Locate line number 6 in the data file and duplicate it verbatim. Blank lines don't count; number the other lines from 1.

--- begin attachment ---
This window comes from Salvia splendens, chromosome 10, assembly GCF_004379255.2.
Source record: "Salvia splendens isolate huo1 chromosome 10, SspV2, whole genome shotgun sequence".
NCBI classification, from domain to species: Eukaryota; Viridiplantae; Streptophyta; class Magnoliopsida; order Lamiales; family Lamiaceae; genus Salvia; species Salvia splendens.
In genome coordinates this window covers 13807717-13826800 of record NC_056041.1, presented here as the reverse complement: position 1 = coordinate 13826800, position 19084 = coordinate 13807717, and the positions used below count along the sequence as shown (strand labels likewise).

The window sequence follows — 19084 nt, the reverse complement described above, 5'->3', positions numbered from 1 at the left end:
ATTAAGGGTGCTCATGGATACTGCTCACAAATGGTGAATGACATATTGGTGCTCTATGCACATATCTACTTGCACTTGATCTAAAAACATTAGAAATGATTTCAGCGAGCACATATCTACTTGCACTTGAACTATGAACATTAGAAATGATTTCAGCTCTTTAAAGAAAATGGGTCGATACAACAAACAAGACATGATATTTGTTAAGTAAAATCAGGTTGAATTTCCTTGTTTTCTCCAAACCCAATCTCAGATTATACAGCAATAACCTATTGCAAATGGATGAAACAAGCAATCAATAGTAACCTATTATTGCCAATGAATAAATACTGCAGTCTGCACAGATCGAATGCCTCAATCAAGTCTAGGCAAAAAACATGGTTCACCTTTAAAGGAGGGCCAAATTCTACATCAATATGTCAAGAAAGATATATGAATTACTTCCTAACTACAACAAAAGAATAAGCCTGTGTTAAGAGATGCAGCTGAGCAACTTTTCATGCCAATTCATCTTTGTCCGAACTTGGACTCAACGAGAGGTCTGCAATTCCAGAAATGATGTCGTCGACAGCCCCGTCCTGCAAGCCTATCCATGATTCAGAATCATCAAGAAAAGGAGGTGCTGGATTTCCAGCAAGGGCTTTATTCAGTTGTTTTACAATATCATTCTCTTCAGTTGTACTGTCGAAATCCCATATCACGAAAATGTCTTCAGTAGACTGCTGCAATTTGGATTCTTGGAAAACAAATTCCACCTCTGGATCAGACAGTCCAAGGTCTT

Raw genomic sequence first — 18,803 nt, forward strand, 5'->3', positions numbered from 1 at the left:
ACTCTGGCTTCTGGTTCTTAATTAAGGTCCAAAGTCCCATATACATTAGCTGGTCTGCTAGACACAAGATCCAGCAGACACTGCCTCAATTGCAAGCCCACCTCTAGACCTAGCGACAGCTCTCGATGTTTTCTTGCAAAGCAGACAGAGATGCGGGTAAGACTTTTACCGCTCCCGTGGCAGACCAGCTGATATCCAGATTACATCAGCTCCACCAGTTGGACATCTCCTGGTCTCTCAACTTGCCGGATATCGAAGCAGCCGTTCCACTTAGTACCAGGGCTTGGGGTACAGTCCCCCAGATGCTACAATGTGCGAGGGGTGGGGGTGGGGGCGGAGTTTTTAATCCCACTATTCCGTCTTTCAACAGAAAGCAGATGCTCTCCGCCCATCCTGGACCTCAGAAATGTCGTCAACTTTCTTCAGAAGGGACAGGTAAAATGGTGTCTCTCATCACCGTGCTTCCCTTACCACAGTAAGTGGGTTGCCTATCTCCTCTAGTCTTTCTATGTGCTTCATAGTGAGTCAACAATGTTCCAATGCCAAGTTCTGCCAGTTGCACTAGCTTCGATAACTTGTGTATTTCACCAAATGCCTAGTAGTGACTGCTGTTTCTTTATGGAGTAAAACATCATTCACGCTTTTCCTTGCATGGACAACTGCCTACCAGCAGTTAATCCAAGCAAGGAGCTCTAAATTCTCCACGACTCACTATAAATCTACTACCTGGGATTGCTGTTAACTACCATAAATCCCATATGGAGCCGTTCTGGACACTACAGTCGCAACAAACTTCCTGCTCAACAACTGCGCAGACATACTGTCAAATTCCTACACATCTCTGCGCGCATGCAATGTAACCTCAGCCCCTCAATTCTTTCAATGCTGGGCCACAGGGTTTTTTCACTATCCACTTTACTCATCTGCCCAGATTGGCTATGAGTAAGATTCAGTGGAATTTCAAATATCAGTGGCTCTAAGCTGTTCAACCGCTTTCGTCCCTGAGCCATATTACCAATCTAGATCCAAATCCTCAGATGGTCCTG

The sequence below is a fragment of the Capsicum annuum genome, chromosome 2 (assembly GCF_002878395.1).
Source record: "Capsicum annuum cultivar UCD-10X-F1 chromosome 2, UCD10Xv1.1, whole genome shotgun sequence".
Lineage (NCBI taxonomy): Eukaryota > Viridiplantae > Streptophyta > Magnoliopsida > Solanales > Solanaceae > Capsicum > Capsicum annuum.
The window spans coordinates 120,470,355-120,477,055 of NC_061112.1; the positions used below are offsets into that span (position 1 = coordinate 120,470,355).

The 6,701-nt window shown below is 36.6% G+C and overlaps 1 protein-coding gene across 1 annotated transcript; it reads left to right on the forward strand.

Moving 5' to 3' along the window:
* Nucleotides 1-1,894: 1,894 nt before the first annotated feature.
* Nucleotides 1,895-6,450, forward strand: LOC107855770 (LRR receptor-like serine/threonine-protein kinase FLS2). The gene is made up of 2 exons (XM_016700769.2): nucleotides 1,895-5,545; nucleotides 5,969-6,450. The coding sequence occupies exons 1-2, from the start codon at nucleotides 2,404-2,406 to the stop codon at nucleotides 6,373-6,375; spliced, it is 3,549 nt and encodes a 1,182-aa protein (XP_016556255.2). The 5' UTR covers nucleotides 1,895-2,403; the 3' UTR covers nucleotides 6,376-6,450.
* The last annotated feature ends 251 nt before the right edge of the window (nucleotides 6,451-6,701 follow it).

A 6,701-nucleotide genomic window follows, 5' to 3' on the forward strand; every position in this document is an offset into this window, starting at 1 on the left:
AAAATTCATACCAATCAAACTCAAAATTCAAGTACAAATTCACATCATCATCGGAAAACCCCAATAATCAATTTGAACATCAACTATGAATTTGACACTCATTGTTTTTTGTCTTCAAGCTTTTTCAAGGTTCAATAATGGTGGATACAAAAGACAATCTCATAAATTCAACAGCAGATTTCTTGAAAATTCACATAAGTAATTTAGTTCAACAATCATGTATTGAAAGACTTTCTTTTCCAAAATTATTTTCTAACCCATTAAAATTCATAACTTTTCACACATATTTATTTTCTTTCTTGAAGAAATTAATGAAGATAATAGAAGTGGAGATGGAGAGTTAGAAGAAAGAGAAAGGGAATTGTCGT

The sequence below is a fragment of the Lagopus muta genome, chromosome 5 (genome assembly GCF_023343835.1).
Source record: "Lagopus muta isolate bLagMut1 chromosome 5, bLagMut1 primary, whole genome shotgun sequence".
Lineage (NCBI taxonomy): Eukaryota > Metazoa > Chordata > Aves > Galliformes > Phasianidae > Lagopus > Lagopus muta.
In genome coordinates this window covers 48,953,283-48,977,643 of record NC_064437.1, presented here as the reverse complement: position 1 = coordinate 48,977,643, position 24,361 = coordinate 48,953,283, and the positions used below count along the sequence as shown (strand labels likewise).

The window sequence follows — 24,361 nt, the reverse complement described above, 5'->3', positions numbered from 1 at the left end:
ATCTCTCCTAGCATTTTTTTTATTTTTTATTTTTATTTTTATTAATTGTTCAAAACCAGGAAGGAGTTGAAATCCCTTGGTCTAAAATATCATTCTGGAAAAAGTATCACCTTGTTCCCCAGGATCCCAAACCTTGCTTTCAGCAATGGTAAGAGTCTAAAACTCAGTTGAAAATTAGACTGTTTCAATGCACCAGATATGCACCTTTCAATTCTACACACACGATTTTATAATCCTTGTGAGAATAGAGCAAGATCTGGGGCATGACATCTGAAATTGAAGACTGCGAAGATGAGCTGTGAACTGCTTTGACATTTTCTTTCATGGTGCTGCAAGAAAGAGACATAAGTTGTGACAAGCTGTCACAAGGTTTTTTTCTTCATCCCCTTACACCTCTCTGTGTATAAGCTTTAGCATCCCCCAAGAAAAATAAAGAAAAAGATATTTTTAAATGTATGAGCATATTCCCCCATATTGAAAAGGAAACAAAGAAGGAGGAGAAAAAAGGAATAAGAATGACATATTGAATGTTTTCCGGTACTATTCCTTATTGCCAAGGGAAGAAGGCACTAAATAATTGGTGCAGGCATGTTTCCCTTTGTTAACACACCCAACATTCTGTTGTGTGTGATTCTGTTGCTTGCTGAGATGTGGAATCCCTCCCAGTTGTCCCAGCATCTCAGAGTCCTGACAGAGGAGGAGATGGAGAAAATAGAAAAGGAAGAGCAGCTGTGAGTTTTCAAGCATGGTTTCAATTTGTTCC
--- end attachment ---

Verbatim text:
ATTAAGGGTGCTCATGGATACTGCTCACAAATGGTGAATGACATATTGGTGCTCTATGCACATATCTACTTGCACTTGATCTAAAAACATTAGAAATGATTTCAGCGAGCACATATCTACTTGCACTTGAACTATGAACATTAGAAATGATTTCAGCTCTTTAAAGAAAATGGGTCGATACAACAAACAAGACATGATATTTGTTAAGTAAAATCAGGTTGAATTTCCTTGTTTTCTCCAAACCCAATCTCAGATTATACAGCAATAACCTATTGCAAATGGATGAAACAAGCAATCAATAGTAACCTATTATTGCCAATGAATAAATACTGCAGTCTGCACAGATCGAATGCCTCAATCAAGTCTAGGCAAAAAACATGGTTCACCTTTAAAGGAGGGCCAAATTCTACATCAATATGTCAAGAAAGATATATGAATTACTTCCTAACTACAACAAAAGAATAAGCCTGTGTTAAGAGATGCAGCTGAGCAACTTTTCATGCCAATTCATCTTTGTCCGAACTTGGACTCAACGAGAGGTCTGCAATTCCAGAAATGATGTCGTCGACAGCCCCGTCCTGCAAGCCTATCCATGATTCAGAATCATCAAGAAAAGGAGGTGCTGGATTTCCAGCAAGGGCTTTATTCAGTTGTTTTACAATATCATTCTCTTCAGTTGTACTGTCGAAATCCCATATCACGAAAATGTCTTCAGTAGACTGCTGCAATTTGGATTCTTGGAAAACAAATTCCACCTCTGGATCAGACAGTCCAAGGTCTT